This project was a joint land development partnership between the City of Whitehorse and the Yukon Government. Now that all appropriate zoning and subdivision approvals have been completed, each government will be disposing of their own land.
City owned lots:
- Arkell - Lots on Sandpiper Drive will be serviced and sold in summer 2019;
- Whitehorse Copper - Lots on Talus Drive are undergoing further environmental assessment regarding drainage;
- Mary Lake - Lots on Fireweed Drive were sold in 2018.
Yukon Government Owned Lots:
- Hidden Valley;
- Porter Creek; - Lot on Wann Road was sold in May 2019.
- Granger; - Lot on Wilson Drive was sold in May 2019.
- Cowley Creek - Lots on Salmon Drive were sold in May 2019.
It is expected that the remaining lots will be made available later in 2019. For information on these lots, visit the Yukon Government Land Sales site.
Email firstname.lastname@example.org if you would like to be added to the notification list for period updates on this project.
In early 2017, the City and Yukon Government (YG) identified 13 parcels of land in 8 different Whitehorse neighbourhoods that could be developed for housing. Depending on the location, each could have between 1 and 5 housing lots. Three parcels were ultimately excluded due to technical concerns.
An initial survey about development potential and existing uses of these green space areas was conducted in May-June 2017, and a summary was created. Environmental background work was also completed. These documents can be accessed at the links below:
Based on this information, City developed more detailed lot layout and zoning information and Council has voted to proceed to a second round of consultation.
Council voted to proceed with eight additional housing sites in existing neighbourhoods. Sites were approved in Hidden Valley, Porter Creek, Logan, Arkell, Granger, Whitehorse Copper, Mary Lake, and Cowley Creek. For more information on the zoning amendment process, or to access reports, bylaws, and appendices, visit www.whitehorse.ca/amendments.
Mapping of each site can be downloaded below:
Why is the City considering new lots in existing neighbourhoods?
Whitehorse has a steadily growing population that requires additional housing. The major focus for housing development since 2012 has been Whistle Bend, which is expected to provide housing for another 10+ years. The City is considering additional housing lots in existing neighbourhoods to augment supply to help ease housing price escalation and keep homes affordable for families.
Why is the City examining the possibility of new lots in my neighbourhood?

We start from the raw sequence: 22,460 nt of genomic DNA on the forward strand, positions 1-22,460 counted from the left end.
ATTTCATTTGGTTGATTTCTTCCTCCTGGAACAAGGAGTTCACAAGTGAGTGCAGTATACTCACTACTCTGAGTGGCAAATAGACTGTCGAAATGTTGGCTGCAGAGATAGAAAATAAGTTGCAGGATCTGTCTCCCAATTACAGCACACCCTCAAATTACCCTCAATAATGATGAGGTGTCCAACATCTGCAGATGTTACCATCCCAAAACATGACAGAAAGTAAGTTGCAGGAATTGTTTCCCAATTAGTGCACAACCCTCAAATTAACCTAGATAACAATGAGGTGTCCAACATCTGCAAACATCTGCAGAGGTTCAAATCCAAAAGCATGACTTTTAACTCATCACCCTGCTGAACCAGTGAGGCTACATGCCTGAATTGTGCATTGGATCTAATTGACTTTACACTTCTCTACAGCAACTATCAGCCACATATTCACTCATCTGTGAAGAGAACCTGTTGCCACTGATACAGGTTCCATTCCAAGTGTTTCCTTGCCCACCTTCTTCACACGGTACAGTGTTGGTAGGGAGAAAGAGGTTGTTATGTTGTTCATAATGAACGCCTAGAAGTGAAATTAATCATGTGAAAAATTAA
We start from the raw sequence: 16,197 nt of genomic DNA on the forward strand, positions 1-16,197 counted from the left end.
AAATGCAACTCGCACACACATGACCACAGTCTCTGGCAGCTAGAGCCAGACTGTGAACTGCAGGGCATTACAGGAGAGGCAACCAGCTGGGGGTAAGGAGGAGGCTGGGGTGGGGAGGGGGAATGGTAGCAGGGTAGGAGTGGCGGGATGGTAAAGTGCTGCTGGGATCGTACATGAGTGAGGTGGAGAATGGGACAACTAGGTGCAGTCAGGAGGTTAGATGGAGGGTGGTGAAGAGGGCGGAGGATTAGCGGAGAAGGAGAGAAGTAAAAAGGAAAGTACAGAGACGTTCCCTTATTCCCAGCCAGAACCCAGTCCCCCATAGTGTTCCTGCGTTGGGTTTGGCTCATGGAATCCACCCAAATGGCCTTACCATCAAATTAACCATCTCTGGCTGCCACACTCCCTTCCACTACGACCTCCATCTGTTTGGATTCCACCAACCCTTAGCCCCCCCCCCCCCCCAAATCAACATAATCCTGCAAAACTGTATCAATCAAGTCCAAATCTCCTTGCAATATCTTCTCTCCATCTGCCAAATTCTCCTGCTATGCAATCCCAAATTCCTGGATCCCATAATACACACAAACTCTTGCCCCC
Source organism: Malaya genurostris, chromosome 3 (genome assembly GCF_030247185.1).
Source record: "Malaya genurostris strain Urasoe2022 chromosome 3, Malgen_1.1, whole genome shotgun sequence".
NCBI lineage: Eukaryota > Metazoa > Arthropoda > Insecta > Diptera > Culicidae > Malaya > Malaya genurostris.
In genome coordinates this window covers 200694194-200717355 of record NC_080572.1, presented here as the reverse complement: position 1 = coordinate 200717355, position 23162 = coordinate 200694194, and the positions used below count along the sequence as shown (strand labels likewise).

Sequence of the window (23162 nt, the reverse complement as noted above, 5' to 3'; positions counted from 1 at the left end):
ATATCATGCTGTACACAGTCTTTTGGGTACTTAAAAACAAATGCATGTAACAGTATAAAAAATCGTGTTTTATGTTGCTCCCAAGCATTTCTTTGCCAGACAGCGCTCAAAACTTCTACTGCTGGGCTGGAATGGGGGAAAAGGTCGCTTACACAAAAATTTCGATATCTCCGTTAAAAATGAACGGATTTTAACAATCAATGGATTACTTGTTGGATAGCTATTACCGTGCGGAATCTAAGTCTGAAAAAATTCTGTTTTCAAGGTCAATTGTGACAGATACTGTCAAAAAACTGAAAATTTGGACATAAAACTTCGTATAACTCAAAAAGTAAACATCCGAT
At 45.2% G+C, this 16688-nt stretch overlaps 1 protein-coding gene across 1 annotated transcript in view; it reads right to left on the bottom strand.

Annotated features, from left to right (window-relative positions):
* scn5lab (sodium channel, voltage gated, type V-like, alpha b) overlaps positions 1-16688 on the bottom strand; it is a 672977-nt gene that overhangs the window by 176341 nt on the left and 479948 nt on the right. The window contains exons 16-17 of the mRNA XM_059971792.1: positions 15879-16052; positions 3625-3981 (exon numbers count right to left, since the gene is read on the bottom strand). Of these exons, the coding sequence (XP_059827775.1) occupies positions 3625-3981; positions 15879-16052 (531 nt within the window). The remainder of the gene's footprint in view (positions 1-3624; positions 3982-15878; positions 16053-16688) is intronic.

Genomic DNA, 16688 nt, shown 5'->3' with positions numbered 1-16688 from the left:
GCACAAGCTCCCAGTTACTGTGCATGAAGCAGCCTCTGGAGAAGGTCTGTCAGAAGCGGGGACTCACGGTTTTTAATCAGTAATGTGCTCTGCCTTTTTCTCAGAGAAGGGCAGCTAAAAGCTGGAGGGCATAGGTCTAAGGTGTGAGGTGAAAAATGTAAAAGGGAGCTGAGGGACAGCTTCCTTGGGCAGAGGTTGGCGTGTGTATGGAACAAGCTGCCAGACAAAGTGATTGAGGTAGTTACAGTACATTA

As there is a temporary gap in lot availability in Whistle Bend, it is important to get additional supply to market in the short term. By developing housing lots in existing neighbourhoods, there isn’t a need to construct new infrastructure (roads/sewer/water). This is also a way to more efficiently use existing City services.
How did the City choose the proposed development areas?
The urban sites (Magpie, Sandpiper, Wilson) were chosen as they already have zoning that would allow housing development and they are adjacent to servicing. The country residential sites (Talus/Moraine, Fireweed, Salmon) were chosen based on contour mapping and site visits. The City is also undertaking some background work regarding environmental issues (geotech/hydrology).
Locations identified are supported for development by policies in the Official Community Plan (OCP) and Sustainability Plan. The City is not aware of significant recreational uses in these locations. Within the urban containment boundary (UCB, as shown on Map 5 of the OCP) all parcels are already zoned for development. Outside the UCB, all parcels would also need rezoning prior to any development. The OCP would only support country residential development
What could get built on the proposed development sites?
The current proposal is for housing development, so any sites that move forward would have some type of residential use constructed on them. This could take the form of single family (with or without a suite), duplex, or (for urban locations only) multiple family construction. Typically, when new housing is integrated into existing built areas the new housing should be similar in form and scale to the existing housing. It is important to get input from local residents to help integrate any new development into the neighbourhood.
When might the lots be available?
There is significant Council and public process that needs to be completed prior to lot sales. If this results in a Council decision to proceed, it is expected that a lottery could be held late in 2017 or early 2018.
How can I purchase one of these lots?
If the proposed lots proceed through the Council approval processes, there would likely be two separate (but simultaneous) land lotteries, as some of the lots are owned by the City and some are owned by the Yukon Government. If the proposed development areas move forward to sale, each government will be advertising, watch your local newspaper and the government websites.
How do I send my input to the City?
You can provide comments to the City emailing email@example.com. The first round of consultation, an information-gathering survey, was held from May 24th to June 18th. Future opportunities for input will be advertised widely.
How can I get more information?